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Language must be raked, the secrets of slaughter-houses and infamous holes that cannot front the day, must be ransacked, to tell what negro-slavery has been.

from: Emerson, Ralph Waldo., Joel Myerson, and Len Gougeon. Emerson’s Antislavery Writings. New Haven: Yale UP, 2002.

Bruce Boehrer on The Merchant of Venice:

[I like him] very vildly in the morning, when he is sober and most vildly in the afternoon when he is drunk. When he is best, he is a little worse than a man, and when he is worse, he is a little better than a beast. And the worst fall that ever fell, I hope I shall make shift to go without him. (1.2.86-91)

The insult here is one that Shakespeare turns to again and again in his work, in ways that the present document seeks to document and explain. In effect, Portia’s words register a slippage of identity. As she seeks to understand the Duke of Saxony’s nephew in terms of the venerable and fundamental distinction between man and beast, the distinction sifts through her fingers, and she is left instead with an unresolvable ambiguity. On the one hand, the German suitor behaves in a way that Portia refuses to acknowledge as human; on the other hand his form and breeding and articulacy unquestionably exclude him from the animal world. The result is that he ends up in a sort of ontological indeterminacy–a linguistic in-between land whose existence is both denied and enabled by differential constructions of human and animal nature.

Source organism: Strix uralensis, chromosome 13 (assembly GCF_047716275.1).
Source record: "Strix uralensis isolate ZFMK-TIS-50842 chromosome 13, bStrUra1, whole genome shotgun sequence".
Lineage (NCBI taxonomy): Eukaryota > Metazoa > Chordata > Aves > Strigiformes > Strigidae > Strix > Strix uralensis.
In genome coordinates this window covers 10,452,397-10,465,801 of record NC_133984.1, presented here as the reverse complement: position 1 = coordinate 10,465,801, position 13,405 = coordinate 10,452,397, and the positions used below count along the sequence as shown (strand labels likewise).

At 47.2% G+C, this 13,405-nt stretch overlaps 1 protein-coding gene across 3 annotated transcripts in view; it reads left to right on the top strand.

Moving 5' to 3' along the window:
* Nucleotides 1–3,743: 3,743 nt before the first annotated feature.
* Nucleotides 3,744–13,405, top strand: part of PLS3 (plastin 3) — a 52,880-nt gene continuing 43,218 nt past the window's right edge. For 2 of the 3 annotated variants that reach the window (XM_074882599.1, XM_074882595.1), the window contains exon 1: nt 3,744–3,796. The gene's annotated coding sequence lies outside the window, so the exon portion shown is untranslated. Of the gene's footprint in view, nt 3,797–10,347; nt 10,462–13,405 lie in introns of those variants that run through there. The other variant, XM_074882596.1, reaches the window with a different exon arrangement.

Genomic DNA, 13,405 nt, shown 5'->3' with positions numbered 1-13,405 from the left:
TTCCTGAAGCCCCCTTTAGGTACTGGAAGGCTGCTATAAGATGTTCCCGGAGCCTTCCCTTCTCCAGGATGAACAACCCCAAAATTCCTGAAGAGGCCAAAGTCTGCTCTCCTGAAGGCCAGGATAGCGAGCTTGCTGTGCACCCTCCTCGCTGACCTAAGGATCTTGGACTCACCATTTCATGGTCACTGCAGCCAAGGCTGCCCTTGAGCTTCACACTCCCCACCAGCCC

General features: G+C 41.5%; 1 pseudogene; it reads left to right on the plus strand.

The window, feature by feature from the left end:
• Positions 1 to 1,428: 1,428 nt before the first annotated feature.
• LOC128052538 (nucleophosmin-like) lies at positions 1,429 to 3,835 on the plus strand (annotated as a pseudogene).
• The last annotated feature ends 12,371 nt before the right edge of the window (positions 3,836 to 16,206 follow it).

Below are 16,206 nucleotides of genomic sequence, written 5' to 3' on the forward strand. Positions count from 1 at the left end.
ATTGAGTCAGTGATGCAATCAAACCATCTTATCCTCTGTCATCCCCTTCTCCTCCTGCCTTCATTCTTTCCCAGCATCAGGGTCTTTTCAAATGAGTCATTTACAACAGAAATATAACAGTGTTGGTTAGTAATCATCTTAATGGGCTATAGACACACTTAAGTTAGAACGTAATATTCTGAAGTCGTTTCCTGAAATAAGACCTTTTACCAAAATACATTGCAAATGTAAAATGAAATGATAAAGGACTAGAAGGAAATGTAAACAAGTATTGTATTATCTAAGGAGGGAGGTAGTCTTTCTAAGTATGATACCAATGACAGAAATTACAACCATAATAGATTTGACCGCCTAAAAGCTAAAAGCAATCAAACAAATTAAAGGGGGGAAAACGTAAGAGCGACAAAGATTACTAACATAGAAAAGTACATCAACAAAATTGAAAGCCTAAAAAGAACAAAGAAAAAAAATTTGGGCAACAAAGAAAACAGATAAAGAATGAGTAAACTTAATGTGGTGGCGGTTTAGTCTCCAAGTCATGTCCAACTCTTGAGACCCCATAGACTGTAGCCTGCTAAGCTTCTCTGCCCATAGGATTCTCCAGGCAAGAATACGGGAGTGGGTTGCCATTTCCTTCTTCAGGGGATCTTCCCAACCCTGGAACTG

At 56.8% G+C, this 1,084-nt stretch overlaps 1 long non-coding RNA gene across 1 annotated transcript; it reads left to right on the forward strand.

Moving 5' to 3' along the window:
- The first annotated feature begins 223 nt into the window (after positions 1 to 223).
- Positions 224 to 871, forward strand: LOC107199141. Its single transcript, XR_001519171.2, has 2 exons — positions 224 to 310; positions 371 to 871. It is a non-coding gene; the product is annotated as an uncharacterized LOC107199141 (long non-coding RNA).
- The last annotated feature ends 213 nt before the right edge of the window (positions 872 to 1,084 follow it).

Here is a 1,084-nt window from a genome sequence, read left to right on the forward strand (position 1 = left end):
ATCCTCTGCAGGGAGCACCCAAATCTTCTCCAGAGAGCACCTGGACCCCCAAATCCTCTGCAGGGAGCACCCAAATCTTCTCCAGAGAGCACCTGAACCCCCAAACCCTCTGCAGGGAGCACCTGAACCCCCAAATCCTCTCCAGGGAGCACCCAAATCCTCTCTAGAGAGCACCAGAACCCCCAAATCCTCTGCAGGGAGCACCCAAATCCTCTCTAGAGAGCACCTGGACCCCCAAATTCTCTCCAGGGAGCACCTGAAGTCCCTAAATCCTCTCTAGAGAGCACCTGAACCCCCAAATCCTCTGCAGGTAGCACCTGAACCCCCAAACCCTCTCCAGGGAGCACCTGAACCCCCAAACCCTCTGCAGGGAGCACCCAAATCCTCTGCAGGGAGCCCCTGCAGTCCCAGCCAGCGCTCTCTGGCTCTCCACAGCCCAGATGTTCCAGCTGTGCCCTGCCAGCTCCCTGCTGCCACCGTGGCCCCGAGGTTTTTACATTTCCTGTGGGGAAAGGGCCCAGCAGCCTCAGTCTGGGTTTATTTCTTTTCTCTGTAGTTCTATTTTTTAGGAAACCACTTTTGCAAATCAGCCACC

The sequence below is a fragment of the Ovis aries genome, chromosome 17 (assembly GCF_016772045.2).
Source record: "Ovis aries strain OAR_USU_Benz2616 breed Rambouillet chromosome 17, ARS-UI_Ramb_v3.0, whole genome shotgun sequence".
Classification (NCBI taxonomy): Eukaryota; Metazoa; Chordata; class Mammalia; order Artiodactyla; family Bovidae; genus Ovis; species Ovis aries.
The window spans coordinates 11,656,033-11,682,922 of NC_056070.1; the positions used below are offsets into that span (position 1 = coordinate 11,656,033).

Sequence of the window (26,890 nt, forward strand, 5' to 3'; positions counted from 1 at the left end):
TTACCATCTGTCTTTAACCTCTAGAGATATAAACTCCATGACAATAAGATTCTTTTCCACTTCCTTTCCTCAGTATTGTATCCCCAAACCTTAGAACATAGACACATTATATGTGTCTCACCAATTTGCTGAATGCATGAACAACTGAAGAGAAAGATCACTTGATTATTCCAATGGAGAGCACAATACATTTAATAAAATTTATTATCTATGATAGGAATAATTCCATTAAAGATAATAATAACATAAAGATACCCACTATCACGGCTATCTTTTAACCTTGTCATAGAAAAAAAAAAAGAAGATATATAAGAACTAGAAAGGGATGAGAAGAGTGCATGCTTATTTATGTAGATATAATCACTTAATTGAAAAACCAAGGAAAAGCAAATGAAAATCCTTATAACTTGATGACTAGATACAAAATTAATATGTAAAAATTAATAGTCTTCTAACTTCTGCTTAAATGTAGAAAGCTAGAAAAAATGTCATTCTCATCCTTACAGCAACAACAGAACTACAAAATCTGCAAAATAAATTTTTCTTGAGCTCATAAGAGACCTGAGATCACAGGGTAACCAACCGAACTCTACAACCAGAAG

Work’s Cited

Boehrer, Bruce Thomas. “How To Do Things With Animals.” Shakespeare among the animals nature and society in the drama of early modern England. New York: Palgrave, 2002.